That link to a smartphone is my biggest complaint with the device. If I've got my smartphone in my pocket why bother with using the watch to do everything? It seems like an oddly expensive way of eliminating the slight hassle of reaching into your pocket.
Nexxo 19th March 2014, 22:35 Quote
Quote:
Originally Posted by rollo
Still have 0 intrest in a Smartwatch till the battery can actually live more than 24hrs. What good is a watch that needs daily charging.

Where do you put your watch at night? Surely you don't sleep with it? Of course not, it goes on the nightstand. When it's a posh, expensive one it may even go on a stand. Now imagine that stand is a wireless charger. Job done.

As for its uses: in clinical sessions my phone is on silent (vibrate), but it would be damn handy to be able to tell with a casual glance at a watch whether the call is urgent, or whether the next client has cancelled (my NHS Outlook calendar is updated all the time by my secretary). In meetings it is an unobtrusive way of keeping informed of calls, emails, messages.

As you strap on the watch in the morning it could tell you the weather, commute time based on current traffic conditions (I have Nokia Here Drive on my Windows Phone doing this, and it's pretty nifty), and updates to my diary or emails since I last looked yesterday.

Fitness freaks can think of more applications. People who travel a lot may be reminded of their travel schedule and details (your diary says you're having a meeting in London this morning. Your GPS says you're in Birmingham. Your email confirms you bought train tickets on the TrainLine.com. I can now remind you of your train departure time, tell you what platform it's leaving from, warn you about delays and cancellations. If you book a taxi to the station (number here, based on your contacts or a local Google), expect travel time to take 20 mins. in current traffic. I'll remind you to collect the tickets when GPS says you've arrived at the station). The watch can show boarding pass codes. Etc.
Guinevere 19th March 2014, 23:41 Quote
People quite fairly are sceptical of the the battery life, the size and whether there's a need for a smart watch when we all have smart phones.

I already have a 'smarter than normal' watch that is both clunky and has 'limited' battery life. It's a garmin Forerunner that I bought for trail runs in all conditions. 20hrs of GPS battery life (longer than my phone) and 100% waterproof so I can use it when I hit a water obstacle. I get alerts on my pace, heart rate and when I need to change course.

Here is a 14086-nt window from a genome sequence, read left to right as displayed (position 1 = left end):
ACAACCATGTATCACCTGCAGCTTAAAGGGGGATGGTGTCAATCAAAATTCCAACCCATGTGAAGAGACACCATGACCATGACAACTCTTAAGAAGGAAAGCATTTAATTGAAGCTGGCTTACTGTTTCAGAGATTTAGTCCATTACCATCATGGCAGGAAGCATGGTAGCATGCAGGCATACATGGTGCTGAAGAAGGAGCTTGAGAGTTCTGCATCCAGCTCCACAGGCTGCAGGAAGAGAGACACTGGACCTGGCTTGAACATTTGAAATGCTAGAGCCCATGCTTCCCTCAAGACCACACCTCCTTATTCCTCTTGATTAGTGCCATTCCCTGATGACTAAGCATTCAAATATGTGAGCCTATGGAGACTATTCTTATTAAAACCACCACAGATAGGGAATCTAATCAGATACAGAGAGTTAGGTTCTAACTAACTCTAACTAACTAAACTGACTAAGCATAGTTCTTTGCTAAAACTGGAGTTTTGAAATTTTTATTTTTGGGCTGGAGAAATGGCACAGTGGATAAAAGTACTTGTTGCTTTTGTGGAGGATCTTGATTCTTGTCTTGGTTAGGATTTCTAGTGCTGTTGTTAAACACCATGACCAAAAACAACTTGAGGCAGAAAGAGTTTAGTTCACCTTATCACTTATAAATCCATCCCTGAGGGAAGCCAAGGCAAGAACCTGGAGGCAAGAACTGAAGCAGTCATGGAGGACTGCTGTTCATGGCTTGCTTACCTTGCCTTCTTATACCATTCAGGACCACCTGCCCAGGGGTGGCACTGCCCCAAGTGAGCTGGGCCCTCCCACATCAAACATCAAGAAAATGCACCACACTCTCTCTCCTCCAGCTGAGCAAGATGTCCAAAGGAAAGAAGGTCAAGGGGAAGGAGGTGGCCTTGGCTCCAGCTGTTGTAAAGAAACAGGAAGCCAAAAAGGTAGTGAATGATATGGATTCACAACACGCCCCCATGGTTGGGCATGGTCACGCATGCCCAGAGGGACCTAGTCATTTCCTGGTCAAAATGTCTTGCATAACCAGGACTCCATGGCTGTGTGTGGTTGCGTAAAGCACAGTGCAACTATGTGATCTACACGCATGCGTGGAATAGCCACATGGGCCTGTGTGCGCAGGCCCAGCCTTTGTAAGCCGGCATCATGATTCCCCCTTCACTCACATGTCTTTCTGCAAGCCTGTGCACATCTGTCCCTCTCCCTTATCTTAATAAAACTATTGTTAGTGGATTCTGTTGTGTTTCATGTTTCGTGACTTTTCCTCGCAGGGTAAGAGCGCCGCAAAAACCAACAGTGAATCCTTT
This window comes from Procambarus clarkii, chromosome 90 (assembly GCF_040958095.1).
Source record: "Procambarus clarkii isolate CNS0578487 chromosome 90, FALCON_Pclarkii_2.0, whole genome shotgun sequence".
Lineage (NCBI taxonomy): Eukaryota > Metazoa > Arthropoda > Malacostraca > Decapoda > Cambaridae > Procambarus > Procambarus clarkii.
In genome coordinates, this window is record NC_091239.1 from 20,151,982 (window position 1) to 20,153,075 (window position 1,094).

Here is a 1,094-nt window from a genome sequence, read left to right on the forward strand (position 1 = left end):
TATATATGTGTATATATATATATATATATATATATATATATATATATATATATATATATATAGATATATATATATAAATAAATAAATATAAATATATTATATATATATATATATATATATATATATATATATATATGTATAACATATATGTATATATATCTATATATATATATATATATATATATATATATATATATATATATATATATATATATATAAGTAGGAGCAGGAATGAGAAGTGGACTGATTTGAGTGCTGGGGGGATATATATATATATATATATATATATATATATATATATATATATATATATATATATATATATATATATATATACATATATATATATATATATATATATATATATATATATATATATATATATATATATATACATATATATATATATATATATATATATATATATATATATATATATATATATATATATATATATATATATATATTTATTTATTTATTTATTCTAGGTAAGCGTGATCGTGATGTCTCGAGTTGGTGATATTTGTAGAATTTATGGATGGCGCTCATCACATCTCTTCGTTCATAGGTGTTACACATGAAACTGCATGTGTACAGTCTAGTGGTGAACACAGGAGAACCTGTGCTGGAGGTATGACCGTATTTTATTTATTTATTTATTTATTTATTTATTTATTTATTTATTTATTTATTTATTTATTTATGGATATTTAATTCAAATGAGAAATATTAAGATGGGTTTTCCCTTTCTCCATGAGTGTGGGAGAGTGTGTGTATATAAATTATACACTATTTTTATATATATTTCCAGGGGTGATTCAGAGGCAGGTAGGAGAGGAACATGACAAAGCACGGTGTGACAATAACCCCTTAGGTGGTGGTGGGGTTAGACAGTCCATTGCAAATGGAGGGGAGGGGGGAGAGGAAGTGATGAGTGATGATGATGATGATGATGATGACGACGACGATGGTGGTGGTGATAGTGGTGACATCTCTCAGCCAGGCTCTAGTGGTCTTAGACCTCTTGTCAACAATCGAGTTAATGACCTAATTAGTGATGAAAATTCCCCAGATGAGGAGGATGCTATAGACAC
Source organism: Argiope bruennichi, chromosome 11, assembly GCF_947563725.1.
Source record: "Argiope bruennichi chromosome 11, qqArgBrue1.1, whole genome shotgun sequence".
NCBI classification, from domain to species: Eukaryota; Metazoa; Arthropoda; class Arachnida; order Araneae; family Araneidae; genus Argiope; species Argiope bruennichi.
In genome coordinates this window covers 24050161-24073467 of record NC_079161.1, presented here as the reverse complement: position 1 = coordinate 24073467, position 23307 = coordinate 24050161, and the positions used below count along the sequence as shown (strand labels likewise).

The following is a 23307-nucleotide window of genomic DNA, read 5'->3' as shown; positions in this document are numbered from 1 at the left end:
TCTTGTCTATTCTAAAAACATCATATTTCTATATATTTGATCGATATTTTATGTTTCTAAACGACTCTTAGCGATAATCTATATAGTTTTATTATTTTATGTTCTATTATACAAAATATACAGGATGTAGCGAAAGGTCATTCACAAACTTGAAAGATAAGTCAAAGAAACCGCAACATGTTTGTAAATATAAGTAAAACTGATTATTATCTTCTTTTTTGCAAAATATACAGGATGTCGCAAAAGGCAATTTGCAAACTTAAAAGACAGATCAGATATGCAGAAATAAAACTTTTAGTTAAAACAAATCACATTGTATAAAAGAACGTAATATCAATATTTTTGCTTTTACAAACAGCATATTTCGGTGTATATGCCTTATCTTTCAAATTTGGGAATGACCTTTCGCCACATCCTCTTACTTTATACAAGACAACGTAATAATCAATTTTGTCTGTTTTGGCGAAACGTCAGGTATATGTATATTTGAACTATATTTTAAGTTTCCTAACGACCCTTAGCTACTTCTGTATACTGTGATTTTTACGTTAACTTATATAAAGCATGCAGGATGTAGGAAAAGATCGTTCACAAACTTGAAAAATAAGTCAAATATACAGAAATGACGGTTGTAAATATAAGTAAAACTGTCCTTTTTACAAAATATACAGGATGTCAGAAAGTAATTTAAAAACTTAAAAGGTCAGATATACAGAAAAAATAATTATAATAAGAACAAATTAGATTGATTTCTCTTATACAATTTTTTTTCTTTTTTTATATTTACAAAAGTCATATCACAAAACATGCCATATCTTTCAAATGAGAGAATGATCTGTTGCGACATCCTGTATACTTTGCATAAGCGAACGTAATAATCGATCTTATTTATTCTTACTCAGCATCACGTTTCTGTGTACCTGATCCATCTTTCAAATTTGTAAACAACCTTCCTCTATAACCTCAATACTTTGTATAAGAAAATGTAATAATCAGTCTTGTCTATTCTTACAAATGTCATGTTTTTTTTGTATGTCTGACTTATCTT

It's my 'how am I doing?' and 'get me home if I get lost in the hills' device and thus works as a lovely backup to my phone. I'll put up with the clunk because it's a lot more convenient and appropriate than my phone.

A lot of people could very good use out of a phone connected wrist device. It's SO EARLY DAYS when it comes to smart watches. It's virtually impossible to guess how we'll be using them in years to come.

And of course next years models will be slimmer and lighter with longer running batteries. Like duh!
NIHILO 20th March 2014, 00:01 Quote
This is something I want to happen, and im glad to see google is getting on top of it.

Ever since I saw Samsungs latest entry I have wanted one. Only thing that has stopped me from buying one was the fact it only worked with Samsung phones despit them being android, and the fact that Sony's entry seems limited feature-wise compared to Samsungs smartwatch(I currently have the Sony Xperia ZL).
Xlog 20th March 2014, 01:19 Quote
Quote:
Originally Posted by Nexxo
Where do you put your watch at night? Surely you don't sleep with it? Of course not, it goes on the nightstand. When it's a posh, expensive one it may even go on a stand. Now imagine that stand is a wireless charger. Job done.

I sleep with my watch on my wrist, why wouldn't I?
Also, I doubt wireless charging can be incorporated in a wrist watch, at least not in a metal one.
Nexxo 20th March 2014, 08:51 Quote
Quote:
Originally Posted by Xlog
I sleep with my watch on my wrist, why wouldn't I?
Also, I doubt wireless charging can be incorporated in a wrist watch, at least not in a metal one.

Also sleep with your socks on? :p (I just think it would be really uncomfortable).

As long as the watch has a non-metal (sapphire? Ceramic?) back, it would be possible. My two Junghans watches have a ceramic housing. Tougher than metal: scratch proof, non-magnetic, light.